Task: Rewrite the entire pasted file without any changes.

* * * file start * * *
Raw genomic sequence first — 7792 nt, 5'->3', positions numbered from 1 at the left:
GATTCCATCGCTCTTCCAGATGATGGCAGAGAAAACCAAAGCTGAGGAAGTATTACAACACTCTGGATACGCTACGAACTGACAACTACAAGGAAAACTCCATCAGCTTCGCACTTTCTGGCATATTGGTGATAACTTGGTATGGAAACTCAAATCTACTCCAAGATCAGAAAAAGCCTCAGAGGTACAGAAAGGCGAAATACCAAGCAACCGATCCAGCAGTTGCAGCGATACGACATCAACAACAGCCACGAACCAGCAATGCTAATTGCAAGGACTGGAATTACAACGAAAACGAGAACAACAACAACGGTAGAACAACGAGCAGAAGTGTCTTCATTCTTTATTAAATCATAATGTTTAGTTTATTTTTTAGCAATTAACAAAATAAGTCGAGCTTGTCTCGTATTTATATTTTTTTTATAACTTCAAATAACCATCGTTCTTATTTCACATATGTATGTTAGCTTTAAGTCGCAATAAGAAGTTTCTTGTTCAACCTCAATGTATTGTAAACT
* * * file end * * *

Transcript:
Raw genomic sequence first — 7792 nt, 5'->3', positions numbered from 1 at the left:
GATTCCATCGCTCTTCCAGATGATGGCAGAGAAAACCAAAGCTGAGGAAGTATTACAACACTCTGGATACGCTACGAACTGACAACTACAAGGAAAACTCCATCAGCTTCGCACTTTCTGGCATATTGGTGATAACTTGGTATGGAAACTCAAATCTACTCCAAGATCAGAAAAAGCCTCAGAGGTACAGAAAGGCGAAATACCAAGCAACCGATCCAGCAGTTGCAGCGATACGACATCAACAACAGCCACGAACCAGCAATGCTAATTGCAAGGACTGGAATTACAACGAAAACGAGAACAACAACAACGGTAGAACAACGAGCAGAAGTGTCTTCATTCTTTATTAAATCATAATGTTTAGTTTATTTTTTAGCAATTAACAAAATAAGTCGAGCTTGTCTCGTATTTATATTTTTTTTATAACTTCAAATAACCATCGTTCTTATTTCACATATGTATGTTAGCTTTAAGTCGCAATAAGAAGTTTCTTGTTCAACCTCAATGTATTGTAAACT